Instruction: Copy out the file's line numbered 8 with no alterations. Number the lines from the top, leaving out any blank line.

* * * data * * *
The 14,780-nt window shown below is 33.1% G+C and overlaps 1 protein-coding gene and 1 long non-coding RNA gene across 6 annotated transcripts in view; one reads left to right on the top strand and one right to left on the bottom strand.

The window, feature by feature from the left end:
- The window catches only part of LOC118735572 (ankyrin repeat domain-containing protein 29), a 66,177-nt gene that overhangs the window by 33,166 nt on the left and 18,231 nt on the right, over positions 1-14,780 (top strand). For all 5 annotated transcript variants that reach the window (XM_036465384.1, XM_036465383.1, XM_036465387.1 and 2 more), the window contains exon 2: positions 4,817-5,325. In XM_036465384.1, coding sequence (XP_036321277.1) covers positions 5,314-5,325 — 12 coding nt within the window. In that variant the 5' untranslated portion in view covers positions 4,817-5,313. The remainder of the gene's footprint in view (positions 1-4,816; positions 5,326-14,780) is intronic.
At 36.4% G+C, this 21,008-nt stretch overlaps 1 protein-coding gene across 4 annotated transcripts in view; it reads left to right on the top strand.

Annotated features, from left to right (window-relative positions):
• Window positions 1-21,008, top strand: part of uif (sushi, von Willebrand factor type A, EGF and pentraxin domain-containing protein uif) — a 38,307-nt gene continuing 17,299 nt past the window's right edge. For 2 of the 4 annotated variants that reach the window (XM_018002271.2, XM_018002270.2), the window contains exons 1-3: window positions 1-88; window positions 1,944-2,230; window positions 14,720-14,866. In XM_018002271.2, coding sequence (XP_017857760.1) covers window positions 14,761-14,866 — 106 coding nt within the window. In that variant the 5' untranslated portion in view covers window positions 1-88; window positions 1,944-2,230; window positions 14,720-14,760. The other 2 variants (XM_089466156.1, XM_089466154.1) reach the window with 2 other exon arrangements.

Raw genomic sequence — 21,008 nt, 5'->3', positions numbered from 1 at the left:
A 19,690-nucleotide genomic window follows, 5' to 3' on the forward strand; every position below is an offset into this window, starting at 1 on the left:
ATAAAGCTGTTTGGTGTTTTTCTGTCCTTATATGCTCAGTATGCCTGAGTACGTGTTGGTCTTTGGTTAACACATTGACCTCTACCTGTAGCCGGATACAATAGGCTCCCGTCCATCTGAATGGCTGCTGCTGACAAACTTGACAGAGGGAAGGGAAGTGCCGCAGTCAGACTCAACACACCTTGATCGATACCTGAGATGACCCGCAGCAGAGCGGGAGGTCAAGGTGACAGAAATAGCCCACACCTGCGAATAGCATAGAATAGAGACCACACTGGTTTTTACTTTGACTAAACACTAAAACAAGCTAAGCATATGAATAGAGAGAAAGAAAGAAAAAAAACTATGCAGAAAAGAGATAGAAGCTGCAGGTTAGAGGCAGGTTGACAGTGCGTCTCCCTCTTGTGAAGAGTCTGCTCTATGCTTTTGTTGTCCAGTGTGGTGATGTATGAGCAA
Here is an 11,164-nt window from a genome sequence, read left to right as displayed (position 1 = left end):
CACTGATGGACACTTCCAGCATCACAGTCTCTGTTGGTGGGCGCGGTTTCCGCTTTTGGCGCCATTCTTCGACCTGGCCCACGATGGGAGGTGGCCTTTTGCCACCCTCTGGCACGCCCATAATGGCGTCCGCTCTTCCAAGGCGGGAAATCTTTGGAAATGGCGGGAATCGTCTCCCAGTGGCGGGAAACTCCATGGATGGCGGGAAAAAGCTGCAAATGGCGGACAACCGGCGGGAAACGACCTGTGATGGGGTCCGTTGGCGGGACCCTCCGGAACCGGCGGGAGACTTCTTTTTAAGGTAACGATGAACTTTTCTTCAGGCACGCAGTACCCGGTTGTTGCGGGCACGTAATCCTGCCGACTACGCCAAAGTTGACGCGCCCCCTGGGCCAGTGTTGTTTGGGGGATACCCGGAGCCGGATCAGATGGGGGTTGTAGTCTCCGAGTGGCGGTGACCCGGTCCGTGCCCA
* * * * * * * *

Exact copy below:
A 19,690-nucleotide genomic window follows, 5' to 3' on the forward strand; every position below is an offset into this window, starting at 1 on the left: